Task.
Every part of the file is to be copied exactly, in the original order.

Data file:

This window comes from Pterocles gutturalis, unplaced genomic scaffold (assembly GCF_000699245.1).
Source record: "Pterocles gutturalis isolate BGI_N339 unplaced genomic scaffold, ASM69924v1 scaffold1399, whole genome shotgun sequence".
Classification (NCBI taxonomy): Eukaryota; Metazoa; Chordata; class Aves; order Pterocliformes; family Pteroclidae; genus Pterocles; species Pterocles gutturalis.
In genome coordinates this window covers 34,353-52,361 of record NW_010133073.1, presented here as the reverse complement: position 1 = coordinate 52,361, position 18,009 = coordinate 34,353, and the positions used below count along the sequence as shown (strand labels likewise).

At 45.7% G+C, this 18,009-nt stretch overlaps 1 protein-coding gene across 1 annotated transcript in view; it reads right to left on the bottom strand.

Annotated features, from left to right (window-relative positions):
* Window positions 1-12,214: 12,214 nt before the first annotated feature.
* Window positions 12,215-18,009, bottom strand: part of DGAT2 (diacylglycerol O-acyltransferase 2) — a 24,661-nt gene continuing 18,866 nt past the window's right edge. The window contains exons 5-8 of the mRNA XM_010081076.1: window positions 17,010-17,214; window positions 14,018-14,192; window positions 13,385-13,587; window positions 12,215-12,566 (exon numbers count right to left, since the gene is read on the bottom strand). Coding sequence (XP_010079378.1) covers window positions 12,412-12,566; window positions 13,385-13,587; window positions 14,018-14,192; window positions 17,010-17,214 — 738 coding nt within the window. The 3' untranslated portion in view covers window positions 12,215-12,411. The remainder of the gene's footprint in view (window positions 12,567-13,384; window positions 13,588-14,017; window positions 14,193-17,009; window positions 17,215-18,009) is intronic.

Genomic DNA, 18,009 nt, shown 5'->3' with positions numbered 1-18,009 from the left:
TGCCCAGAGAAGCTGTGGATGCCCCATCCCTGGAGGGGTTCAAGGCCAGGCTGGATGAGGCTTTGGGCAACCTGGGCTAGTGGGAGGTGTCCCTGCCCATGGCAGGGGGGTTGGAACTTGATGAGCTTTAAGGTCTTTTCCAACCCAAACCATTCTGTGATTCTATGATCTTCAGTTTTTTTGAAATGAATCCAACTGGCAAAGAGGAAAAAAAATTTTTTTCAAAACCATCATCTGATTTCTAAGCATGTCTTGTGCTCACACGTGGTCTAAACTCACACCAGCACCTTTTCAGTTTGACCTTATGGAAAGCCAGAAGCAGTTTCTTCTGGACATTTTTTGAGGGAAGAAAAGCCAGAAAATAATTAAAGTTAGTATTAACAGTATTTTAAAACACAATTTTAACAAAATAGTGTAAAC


This window comes from Pterocles gutturalis, unplaced genomic scaffold (assembly GCF_000699245.1).
Source record: "Pterocles gutturalis isolate BGI_N339 unplaced genomic scaffold, ASM69924v1 scaffold1399, whole genome shotgun sequence".
Classification (NCBI taxonomy): Eukaryota; Metazoa; Chordata; class Aves; order Pterocliformes; family Pteroclidae; genus Pterocles; species Pterocles gutturalis.
In genome coordinates this window covers 34,353-52,361 of record NW_010133073.1, presented here as the reverse complement: position 1 = coordinate 52,361, position 18,009 = coordinate 34,353, and the positions used below count along the sequence as shown (strand labels likewise).

At 45.7% G+C, this 18,009-nt stretch overlaps 1 protein-coding gene across 1 annotated transcript in view; it reads right to left on the bottom strand.

Annotated features, from left to right (window-relative positions):
* Window positions 1-12,214: 12,214 nt before the first annotated feature.
* Window positions 12,215-18,009, bottom strand: part of DGAT2 (diacylglycerol O-acyltransferase 2) — a 24,661-nt gene continuing 18,866 nt past the window's right edge. The window contains exons 5-8 of the mRNA XM_010081076.1: window positions 17,010-17,214; window positions 14,018-14,192; window positions 13,385-13,587; window positions 12,215-12,566 (exon numbers count right to left, since the gene is read on the bottom strand). Coding sequence (XP_010079378.1) covers window positions 12,412-12,566; window positions 13,385-13,587; window positions 14,018-14,192; window positions 17,010-17,214 — 738 coding nt within the window. The 3' untranslated portion in view covers window positions 12,215-12,411. The remainder of the gene's footprint in view (window positions 12,567-13,384; window positions 13,588-14,017; window positions 14,193-17,009; window positions 17,215-18,009) is intronic.

Genomic DNA, 18,009 nt, shown 5'->3' with positions numbered 1-18,009 from the left:
TGCCCAGAGAAGCTGTGGATGCCCCATCCCTGGAGGGGTTCAAGGCCAGGCTGGATGAGGCTTTGGGCAACCTGGGCTAGTGGGAGGTGTCCCTGCCCATGGCAGGGGGGTTGGAACTTGATGAGCTTTAAGGTCTTTTCCAACCCAAACCATTCTGTGATTCTATGATCTTCAGTTTTTTTGAAATGAATCCAACTGGCAAAGAGGAAAAAAAATTTTTTTCAAAACCATCATCTGATTTCTAAGCATGTCTTGTGCTCACACGTGGTCTAAACTCACACCAGCACCTTTTCAGTTTGACCTTATGGAAAGCCAGAAGCAGTTTCTTCTGGACATTTTTTGAGGGAAGAAAAGCCAGAAAATAATTAAAGTTAGTATTAACAGTATTTTAAAACACAATTTTAACAAAATAGTGTAAAC